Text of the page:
Sermon: Sunday, December 26, 2010: First Sunday after Christmas

Texts:   Isaiah 63:7-9  •   Psalm 148  •   Hebrews 2:10-18  •   Matthew 2:13-23


You would never know it these days, but the Christmas holiday has a fairly checkered past. It’s not clear that it was celebrated at all during the first three centuries following Jesus’ death; and even once it was, it was generally overshadowed by the festival of Epiphany which falls each January 6th. In England and in America the celebration of Christmas was banned by the Puritans for being “too Catholic,” and it wasn’t until the mid 1800’s that respectable people in Boston began to celebrate Christmas openly again. So, we are reminded that our stories are always evolving. Anything we think of as solid and unchanging has probably undergone more transformations that we know.

These days the church seems to have two major religious festivals – Christmas and Easter. In another era, the church’s major religious festivals would have been Epiphany, Easter and Pentecost. Christians with a strong Trinitarian bent to their theology, Christians like me, might like to make something of the number three in relation to these festivals – though in all historical accuracy, I don’t think there’s any evidence to suggest that the church developed these three festivals to correspond to the persons of the trinity.

Still, working backwards, it seems evident that Pentecost is the festival of the Holy Spirit. It is on Pentecost that we remember how following Christ’s death, resurrection and ascension the early church was anointed by the Holy Spirit and sent out into the world to continue Jesus’ teaching and feeding and healing ministry.

Likewise, we know that Easter is the festival celebrating Christ’s triumph over the grave. It is on Easter that the church declares year after year that the death-dealing powers of this world will not have the last word, but that Jesus Christ – the living Word of God – has the ultimate say, and that in Christ, God has chosen all people to be saved.

So, it would seem that the cycle of holidays that begins with Advent and ends with Epiphany, and these days centers on Christmas, belongs to God the creator – which seems odd, since it has the word “Christ” in it. But this is the festival of the incarnation, and it is during this season that we wait for the whole creation to be redeemed. Though the first person of the Trinity is most often referred to as God the Father, it is during this season more than any other that we hear about Mary and her participation in God’s path to entering the world through Jesus, whose is called Emmanuel, “God with us.”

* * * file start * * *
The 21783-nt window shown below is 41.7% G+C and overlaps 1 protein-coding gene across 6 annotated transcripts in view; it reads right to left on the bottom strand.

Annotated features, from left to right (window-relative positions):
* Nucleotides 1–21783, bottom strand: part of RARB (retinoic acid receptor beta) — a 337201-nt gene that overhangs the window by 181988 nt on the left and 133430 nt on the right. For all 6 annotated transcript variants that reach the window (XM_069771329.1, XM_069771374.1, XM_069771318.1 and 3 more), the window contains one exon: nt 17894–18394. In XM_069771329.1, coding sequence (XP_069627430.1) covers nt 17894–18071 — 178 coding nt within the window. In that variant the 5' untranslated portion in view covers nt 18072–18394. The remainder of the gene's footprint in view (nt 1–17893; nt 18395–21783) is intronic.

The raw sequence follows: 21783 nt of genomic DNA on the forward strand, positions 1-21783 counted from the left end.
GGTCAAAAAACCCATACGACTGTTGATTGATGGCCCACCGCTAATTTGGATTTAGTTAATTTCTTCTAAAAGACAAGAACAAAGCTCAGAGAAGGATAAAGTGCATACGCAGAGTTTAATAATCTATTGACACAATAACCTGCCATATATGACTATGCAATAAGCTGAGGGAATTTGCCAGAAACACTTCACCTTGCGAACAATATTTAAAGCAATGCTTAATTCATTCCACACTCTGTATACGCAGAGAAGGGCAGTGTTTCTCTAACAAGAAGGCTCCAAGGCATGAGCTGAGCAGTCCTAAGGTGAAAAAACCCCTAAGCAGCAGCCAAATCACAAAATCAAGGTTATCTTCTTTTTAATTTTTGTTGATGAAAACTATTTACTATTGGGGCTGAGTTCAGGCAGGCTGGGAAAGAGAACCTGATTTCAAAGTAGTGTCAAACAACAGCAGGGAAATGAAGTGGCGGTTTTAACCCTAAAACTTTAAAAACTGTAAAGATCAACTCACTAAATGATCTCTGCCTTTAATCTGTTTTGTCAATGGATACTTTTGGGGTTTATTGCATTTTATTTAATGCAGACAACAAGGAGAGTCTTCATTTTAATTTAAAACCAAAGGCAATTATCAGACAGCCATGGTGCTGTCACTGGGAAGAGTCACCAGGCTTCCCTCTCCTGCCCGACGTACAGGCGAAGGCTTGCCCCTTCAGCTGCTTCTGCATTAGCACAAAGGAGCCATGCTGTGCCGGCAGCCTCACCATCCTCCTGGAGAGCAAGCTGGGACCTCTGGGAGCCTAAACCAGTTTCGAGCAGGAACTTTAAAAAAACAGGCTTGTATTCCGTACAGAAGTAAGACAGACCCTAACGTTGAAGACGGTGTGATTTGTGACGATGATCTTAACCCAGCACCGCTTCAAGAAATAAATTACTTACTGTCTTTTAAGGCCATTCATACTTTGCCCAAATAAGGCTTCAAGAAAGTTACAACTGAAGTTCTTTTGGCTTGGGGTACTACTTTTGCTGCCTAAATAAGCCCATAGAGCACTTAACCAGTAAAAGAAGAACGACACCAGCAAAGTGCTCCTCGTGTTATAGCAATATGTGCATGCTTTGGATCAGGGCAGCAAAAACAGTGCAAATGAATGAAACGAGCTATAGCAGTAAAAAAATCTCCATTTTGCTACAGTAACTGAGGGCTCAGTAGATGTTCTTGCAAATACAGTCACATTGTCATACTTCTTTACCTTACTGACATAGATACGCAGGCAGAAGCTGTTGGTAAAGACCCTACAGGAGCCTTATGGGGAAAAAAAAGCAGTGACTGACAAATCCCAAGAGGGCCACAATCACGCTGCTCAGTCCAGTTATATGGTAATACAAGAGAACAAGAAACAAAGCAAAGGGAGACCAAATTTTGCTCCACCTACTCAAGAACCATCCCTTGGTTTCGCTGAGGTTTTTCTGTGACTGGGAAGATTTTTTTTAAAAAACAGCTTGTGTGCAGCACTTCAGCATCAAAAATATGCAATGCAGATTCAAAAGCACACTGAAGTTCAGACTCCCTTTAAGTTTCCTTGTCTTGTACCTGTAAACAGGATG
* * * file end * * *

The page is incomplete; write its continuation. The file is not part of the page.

Christmas, as the festival of the incarnation, God becoming flesh, is celebrated on Christmas Eve and Christmas morning with the bright brassy notes of “Angels We Have Heard on High” and “Hark, the Herald Angels Sing;” or the soft tones of “Away in a Manger” or “Silent Night.” But, those notes disappear into the heavens almost as soon as they leave our lips, and the next day we are already being pulled back into the rhythms of ordinary life. The church’s calendar gives us very little time to rest in the soft light of the Bethlehem stable, before we are reminded of the great suffering for which Christ came to die.

HolyInnocentsOnce every three years, the first Sunday after Christmas focuses on the passage from Matthew’s gospel we heard this morning, in which King Herod responds to news from the wise men of a newborn king by having all the children in and around Bethlehem killed. This day is commemorated on the church’s calendar in many places as the “Slaughter of the Holy Innocents.” Some Christians call these infants the first martyrs for Christ, though typically in order to be a martyr you have to be killed for making a witness to Christ.

The question then, I suppose, is what kind of witness did these children’s lives make to Christ, for which they were killed? These young people, who never met the infant Jesus during his short stay in Bethlehem; who were never taught, or fed, or healed by Jesus of Nazareth; what witness to the power of God in Christ did they make, for which they died?